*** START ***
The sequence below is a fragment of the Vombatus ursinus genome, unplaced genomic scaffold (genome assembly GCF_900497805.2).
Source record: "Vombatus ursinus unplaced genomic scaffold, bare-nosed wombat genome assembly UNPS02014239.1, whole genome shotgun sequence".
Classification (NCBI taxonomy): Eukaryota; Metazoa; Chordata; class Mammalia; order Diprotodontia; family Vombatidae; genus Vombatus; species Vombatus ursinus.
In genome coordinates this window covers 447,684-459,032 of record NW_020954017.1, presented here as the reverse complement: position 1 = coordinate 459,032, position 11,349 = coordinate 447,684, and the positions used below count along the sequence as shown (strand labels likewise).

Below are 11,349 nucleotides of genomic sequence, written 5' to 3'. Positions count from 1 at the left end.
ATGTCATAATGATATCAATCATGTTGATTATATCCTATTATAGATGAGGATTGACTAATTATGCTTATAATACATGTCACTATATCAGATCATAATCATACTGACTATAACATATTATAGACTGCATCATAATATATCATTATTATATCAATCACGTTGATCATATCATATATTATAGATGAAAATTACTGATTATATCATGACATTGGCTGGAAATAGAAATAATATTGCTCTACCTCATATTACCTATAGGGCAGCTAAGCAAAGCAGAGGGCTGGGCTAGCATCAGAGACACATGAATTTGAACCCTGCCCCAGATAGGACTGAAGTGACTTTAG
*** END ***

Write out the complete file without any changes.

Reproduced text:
The sequence below is a fragment of the Vombatus ursinus genome, unplaced genomic scaffold (genome assembly GCF_900497805.2).
Source record: "Vombatus ursinus unplaced genomic scaffold, bare-nosed wombat genome assembly UNPS02014239.1, whole genome shotgun sequence".
Classification (NCBI taxonomy): Eukaryota; Metazoa; Chordata; class Mammalia; order Diprotodontia; family Vombatidae; genus Vombatus; species Vombatus ursinus.
In genome coordinates this window covers 447,684-459,032 of record NW_020954017.1, presented here as the reverse complement: position 1 = coordinate 459,032, position 11,349 = coordinate 447,684, and the positions used below count along the sequence as shown (strand labels likewise).

Below are 11,349 nucleotides of genomic sequence, written 5' to 3'. Positions count from 1 at the left end.
ATGTCATAATGATATCAATCATGTTGATTATATCCTATTATAGATGAGGATTGACTAATTATGCTTATAATACATGTCACTATATCAGATCATAATCATACTGACTATAACATATTATAGACTGCATCATAATATATCATTATTATATCAATCACGTTGATCATATCATATATTATAGATGAAAATTACTGATTATATCATGACATTGGCTGGAAATAGAAATAATATTGCTCTACCTCATATTACCTATAGGGCAGCTAAGCAAAGCAGAGGGCTGGGCTAGCATCAGAGACACATGAATTTGAACCCTGCCCCAGATAGGACTGAAGTGACTTTAG